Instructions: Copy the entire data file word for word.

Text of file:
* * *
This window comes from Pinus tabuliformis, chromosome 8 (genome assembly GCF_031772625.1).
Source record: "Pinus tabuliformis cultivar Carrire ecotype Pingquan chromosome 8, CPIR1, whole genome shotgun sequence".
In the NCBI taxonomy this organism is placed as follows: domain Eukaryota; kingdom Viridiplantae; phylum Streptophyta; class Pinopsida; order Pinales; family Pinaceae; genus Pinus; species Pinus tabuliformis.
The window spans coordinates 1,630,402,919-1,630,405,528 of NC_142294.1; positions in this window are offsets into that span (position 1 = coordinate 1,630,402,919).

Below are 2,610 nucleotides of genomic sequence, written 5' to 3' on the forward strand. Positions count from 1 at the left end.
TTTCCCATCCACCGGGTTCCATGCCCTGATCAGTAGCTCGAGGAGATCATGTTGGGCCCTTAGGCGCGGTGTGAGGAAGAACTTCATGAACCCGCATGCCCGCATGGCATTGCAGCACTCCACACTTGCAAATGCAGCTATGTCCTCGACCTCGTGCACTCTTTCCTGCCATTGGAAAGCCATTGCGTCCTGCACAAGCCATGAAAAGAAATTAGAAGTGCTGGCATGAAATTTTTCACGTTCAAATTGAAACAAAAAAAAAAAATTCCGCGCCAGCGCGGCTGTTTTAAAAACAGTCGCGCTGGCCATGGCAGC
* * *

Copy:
This window comes from Pinus tabuliformis, chromosome 8 (genome assembly GCF_031772625.1).
Source record: "Pinus tabuliformis cultivar Carrire ecotype Pingquan chromosome 8, CPIR1, whole genome shotgun sequence".
In the NCBI taxonomy this organism is placed as follows: domain Eukaryota; kingdom Viridiplantae; phylum Streptophyta; class Pinopsida; order Pinales; family Pinaceae; genus Pinus; species Pinus tabuliformis.
The window spans coordinates 1,630,402,919-1,630,405,528 of NC_142294.1; positions in this window are offsets into that span (position 1 = coordinate 1,630,402,919).

Below are 2,610 nucleotides of genomic sequence, written 5' to 3' on the forward strand. Positions count from 1 at the left end.
TTTCCCATCCACCGGGTTCCATGCCCTGATCAGTAGCTCGAGGAGATCATGTTGGGCCCTTAGGCGCGGTGTGAGGAAGAACTTCATGAACCCGCATGCCCGCATGGCATTGCAGCACTCCACACTTGCAAATGCAGCTATGTCCTCGACCTCGTGCACTCTTTCCTGCCATTGGAAAGCCATTGCGTCCTGCACAAGCCATGAAAAGAAATTAGAAGTGCTGGCATGAAATTTTTCACGTTCAAATTGAAACAAAAAAAAAAAATTCCGCGCCAGCGCGGCTGTTTTAAAAACAGTCGCGCTGGCCATGGCAGC